Now this is good for a good chuckle, but on my end of the spectrum, I've done some things to help me sleep: I've sworn off of scary movies, reading scary books and online accounts, viewing scary images, or listening to scary sounds. For me, this is a huge dent in my life. My favorite thing in the world was (and still is) scary movies. Among my family members, I am (or was) the scary movie authority: I am that girl who just knew if any horror film was worth watching. Most circle of friends has that person. I swore off of one of my very favorite passtimes in the hope it'd magically alleviate my fear at dark: nothing. nada. zip. It's done nothing. I'm still just as scared at night and it's been close to a year now. The only thing that's changed is that I don't get to enjoy something I really enjoyed in the past. I believe in the paranormal...to an extent. I do and I don't? I don't know how to explain that, but I feel as if it might be important in some way.

    On my girlfriend's end of the spectrum, she's never been a horror movie buff. She hates them. She's never been subjected to them in fact - the gore is what gets her. She doesn't want to know the hollywood portrayal of scary things because then she'll be able to imagine it herself: as a kid, this stuff spawned nightmares easily for her. She doesn't believe in the paranormal, but again...she does in a way. Her fears manifest themselves in the form of real life boogymen: the serial killers, rapists, kidnappers, ect.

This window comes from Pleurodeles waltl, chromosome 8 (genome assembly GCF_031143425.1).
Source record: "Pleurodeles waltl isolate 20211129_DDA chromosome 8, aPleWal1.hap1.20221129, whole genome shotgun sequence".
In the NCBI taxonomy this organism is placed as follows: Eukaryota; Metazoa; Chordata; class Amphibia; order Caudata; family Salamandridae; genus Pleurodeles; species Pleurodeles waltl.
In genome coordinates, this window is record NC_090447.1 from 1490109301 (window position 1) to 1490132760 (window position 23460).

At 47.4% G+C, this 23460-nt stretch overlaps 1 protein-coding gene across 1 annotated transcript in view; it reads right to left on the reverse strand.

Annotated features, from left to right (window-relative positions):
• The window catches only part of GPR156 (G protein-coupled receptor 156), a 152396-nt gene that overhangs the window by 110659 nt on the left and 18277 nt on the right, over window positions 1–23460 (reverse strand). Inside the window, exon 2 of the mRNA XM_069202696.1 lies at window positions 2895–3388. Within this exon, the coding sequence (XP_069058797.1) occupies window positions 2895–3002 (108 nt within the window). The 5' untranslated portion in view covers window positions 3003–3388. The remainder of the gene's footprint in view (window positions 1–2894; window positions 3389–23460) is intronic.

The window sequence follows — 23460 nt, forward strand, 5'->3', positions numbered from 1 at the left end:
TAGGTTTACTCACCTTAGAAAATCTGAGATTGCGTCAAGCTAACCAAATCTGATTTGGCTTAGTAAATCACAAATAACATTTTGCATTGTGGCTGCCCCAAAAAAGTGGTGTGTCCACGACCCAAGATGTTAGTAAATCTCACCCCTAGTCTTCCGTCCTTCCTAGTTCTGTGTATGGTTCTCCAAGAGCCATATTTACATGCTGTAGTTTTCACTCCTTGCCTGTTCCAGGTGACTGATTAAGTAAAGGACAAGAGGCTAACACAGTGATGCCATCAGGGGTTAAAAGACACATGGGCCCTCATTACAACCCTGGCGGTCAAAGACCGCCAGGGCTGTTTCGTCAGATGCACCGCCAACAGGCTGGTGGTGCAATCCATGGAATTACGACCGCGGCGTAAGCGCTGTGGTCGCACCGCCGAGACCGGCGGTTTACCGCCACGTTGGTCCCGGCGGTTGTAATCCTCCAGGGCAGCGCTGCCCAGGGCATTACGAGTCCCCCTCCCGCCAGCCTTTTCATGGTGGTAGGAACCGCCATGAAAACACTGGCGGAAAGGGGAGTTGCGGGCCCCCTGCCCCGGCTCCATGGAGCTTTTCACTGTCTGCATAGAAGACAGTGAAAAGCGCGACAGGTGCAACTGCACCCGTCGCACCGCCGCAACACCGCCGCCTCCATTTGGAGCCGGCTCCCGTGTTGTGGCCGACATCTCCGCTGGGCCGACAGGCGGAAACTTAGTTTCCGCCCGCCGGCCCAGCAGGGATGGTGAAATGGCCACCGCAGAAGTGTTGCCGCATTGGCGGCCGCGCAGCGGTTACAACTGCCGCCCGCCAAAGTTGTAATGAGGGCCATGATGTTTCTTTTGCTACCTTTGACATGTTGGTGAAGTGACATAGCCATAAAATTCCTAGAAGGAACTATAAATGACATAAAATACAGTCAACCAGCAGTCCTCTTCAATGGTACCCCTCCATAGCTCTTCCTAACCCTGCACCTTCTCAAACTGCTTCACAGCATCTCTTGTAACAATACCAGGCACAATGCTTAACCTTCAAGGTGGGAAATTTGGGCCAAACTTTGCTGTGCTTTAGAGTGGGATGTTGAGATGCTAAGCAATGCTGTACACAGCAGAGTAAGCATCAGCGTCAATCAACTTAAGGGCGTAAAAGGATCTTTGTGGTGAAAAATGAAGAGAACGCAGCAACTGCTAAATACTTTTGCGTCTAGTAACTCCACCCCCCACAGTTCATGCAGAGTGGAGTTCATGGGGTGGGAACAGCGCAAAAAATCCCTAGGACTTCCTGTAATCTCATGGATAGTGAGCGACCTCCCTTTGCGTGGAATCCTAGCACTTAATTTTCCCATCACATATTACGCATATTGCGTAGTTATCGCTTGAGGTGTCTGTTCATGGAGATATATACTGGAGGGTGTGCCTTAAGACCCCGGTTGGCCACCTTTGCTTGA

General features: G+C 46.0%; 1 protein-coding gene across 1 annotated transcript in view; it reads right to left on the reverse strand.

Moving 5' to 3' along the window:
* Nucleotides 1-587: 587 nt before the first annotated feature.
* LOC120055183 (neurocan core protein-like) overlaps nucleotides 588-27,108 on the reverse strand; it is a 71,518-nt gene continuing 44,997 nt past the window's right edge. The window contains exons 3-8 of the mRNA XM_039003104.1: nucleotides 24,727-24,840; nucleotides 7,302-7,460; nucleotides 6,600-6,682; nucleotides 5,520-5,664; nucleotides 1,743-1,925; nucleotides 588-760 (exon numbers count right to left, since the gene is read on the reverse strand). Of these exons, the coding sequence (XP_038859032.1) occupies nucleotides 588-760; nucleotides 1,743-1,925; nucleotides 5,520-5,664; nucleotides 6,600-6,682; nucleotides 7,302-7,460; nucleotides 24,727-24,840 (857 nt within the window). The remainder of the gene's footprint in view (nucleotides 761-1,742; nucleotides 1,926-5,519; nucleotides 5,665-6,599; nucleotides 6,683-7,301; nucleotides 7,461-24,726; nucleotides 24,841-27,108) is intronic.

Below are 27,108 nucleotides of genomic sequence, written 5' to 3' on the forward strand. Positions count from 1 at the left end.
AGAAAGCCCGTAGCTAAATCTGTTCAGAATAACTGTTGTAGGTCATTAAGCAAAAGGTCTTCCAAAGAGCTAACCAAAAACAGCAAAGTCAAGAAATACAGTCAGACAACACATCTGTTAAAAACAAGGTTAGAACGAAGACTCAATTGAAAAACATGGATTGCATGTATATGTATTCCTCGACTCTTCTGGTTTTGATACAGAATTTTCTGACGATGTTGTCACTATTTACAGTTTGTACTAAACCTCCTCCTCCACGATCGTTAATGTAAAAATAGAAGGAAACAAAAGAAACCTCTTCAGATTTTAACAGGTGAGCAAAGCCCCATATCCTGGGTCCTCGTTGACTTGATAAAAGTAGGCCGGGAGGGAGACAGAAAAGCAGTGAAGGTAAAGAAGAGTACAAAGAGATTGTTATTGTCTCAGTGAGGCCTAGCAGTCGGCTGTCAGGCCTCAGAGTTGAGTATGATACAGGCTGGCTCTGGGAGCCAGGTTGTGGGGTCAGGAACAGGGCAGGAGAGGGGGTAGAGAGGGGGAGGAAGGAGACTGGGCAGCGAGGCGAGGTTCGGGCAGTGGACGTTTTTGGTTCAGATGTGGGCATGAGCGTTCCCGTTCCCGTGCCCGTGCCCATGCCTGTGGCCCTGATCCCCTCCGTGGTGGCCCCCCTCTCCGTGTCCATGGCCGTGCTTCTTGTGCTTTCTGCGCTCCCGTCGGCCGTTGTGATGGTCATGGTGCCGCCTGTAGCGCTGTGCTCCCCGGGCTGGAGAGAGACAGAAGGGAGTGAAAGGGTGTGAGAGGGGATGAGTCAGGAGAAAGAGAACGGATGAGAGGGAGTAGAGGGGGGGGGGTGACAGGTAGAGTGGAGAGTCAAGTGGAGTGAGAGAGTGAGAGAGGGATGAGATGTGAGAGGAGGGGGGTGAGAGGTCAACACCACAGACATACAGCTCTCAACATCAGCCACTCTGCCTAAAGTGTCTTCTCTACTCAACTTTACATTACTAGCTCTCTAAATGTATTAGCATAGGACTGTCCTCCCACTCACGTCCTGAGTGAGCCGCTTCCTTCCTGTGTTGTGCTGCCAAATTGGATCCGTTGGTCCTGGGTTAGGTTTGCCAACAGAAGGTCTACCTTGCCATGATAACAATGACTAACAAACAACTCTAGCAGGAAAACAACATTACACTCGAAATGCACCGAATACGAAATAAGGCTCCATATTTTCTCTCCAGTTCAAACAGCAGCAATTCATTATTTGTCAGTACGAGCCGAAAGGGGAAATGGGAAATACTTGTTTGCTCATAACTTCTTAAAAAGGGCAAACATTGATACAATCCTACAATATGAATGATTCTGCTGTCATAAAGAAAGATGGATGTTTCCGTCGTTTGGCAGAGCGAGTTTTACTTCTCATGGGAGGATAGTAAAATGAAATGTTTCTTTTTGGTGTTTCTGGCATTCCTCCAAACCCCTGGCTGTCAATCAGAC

On a last note, the two of us have taken this fear and researched, researched, researched. We know who is the likely candidate for murder, and we avoid being a target at all costs. It's changed our lives, I think. We don't talk to people and we don't create lasting relationships with people (did you know most murders occur between people who know each other? What better way to avoid that other than to not know anyone, right?). We don't go anywhere after dark. We don't do school functions (that may be social anxiety, I may talk about that some day). We basically take every murder or kidnapping case we've ever heard of and do the opposite. We're kind of hermits, I guess.

    Okay, so I guess I should wrap this up or else I'll end up writing a novel again...basically, we can't sleep. The only form of comfort we get these days is the fact that we can stay up together and talk until we're exhausted to the point of nausea and we have to lay down together or else we'll physically be ill. It gets us to sleep, at least. Neither of us know what we're really afraid of: the general list is just...fear for our lives. We literally fear as if we're going to die every night and I don't even know how to bounce back from that or explain it to someone without sounding stupid. We both know there's nothing to be afraid of, but knowing this logically has done nothing to help us. We're just so afraid, and knowing that there's no reason for it just compounds our misery because how stupid does that sound, right? Why can't we just realize there's nothing to be afraid of and turn over for a snooze? Why do we get afraid even when we know there's nothing to hurt us?